"I will multiply upon you [the mountains of Israel] man and beast; and they shall increase and bring fruit: and I will settle you after your old estates, and will do better unto you than at your beginnings: and ye shall know that I am the LORD. I will take you from among the heathen, and gather you out of all countries, and will bring you into your own land. Then will I sprinkle clean water upon you, and ye shall be clean: from all your filthiness, and from all your idols, will I cleanse you. A new heart also will I give you, and a new spirit will I put within you: and I will take away the stony heart out of your flesh, and I will give you an heart of flesh. In the day that I shall have cleansed you from all your iniquities I will also cause you to dwell in the cities, and the wastes shall be builded" (Ezekiel 36:11, 24-26, 33). See the whole chapter; also chapter 37.

"Jerusalem shall be trodden down of the Gentiles, until the times of the Gentiles be fulfilled" (Luke 21:24).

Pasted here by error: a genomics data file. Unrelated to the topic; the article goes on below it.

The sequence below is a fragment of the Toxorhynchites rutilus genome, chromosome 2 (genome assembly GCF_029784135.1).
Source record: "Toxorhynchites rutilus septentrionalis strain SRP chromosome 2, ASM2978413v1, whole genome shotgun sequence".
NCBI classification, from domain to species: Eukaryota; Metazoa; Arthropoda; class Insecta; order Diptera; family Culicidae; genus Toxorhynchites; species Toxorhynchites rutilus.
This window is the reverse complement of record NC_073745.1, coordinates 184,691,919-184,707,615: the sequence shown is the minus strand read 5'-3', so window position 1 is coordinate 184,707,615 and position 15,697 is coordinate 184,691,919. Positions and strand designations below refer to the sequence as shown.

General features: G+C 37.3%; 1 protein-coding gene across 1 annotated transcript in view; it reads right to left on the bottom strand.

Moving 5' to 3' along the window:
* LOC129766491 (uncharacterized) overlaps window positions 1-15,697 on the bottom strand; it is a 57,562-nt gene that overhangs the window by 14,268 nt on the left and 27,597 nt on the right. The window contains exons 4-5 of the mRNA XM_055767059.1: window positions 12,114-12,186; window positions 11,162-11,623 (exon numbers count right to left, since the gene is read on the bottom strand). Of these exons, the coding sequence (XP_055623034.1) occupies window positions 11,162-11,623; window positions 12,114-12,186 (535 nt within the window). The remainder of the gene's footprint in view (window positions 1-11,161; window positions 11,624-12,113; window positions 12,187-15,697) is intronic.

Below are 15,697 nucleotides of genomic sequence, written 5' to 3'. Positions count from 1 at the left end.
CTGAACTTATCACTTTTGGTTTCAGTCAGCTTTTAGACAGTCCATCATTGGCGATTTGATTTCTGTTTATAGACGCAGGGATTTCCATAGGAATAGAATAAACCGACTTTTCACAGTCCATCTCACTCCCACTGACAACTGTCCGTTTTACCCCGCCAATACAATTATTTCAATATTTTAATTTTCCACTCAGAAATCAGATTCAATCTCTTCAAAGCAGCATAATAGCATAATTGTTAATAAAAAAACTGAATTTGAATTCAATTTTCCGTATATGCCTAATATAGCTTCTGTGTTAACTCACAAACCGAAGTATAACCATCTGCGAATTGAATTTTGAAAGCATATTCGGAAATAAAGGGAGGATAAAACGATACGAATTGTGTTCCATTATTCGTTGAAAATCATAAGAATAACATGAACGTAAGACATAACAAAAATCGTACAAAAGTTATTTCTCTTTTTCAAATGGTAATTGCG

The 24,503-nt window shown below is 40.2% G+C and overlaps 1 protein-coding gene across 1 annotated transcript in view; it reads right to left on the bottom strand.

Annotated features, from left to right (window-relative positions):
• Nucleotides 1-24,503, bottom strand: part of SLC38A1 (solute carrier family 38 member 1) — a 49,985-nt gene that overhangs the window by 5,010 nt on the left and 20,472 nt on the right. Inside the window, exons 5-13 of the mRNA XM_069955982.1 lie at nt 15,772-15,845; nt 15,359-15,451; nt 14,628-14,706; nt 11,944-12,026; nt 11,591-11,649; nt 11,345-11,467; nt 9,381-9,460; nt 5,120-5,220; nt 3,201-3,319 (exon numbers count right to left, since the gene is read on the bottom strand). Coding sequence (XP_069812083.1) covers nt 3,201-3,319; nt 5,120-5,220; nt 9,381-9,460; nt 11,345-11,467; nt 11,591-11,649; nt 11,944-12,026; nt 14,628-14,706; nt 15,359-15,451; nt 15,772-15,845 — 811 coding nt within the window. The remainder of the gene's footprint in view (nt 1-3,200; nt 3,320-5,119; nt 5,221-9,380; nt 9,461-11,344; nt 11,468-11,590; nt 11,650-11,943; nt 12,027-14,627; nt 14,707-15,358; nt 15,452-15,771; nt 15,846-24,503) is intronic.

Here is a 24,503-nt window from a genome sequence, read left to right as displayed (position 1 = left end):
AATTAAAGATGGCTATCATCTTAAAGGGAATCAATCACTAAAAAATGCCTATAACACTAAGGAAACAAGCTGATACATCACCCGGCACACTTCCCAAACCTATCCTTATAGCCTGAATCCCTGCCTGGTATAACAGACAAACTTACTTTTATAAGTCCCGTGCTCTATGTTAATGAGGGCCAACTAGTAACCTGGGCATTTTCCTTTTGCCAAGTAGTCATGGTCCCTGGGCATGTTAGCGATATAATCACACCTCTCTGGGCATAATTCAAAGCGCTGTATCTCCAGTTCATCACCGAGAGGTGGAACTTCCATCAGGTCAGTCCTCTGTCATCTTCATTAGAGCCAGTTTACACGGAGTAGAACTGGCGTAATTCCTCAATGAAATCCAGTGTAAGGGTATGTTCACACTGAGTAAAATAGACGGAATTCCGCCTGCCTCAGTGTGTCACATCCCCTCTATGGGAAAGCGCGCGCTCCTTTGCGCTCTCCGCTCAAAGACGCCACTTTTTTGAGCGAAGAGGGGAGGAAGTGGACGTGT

"And they shall dwell in the land that I have given unto Jacob my servant, wherein your fathers have dwelt; and they shall dwell therein, even they, and their children, and their children's children for ever: and my servant David shall be their prince for ever" (Ezekiel 37:25).

"I will bring you out from the people, and will gather you out of the countries wherein ye are scattered, with a mighty hand, and with a stretched out arm, and with fury poured out. And I will bring you into the wilderness of the people, and there will I plead with you face to face. And I will cause you to pass under the rod, and I will bring you into the bond of the covenant: And I will purge out from among you the rebels, and them that transgress against me: In mine holy mountain, in the mountain of the height of Israel, saith the Lord GOD, there shall all the house of Israel, all of them in the land, serve me: there will I accept them, and there will I require your offerings, and the firstfruits of your oblations, with all your holy things" (Ezekiel 20:34, 35, 37, 38, 40). See also verses 41, 44.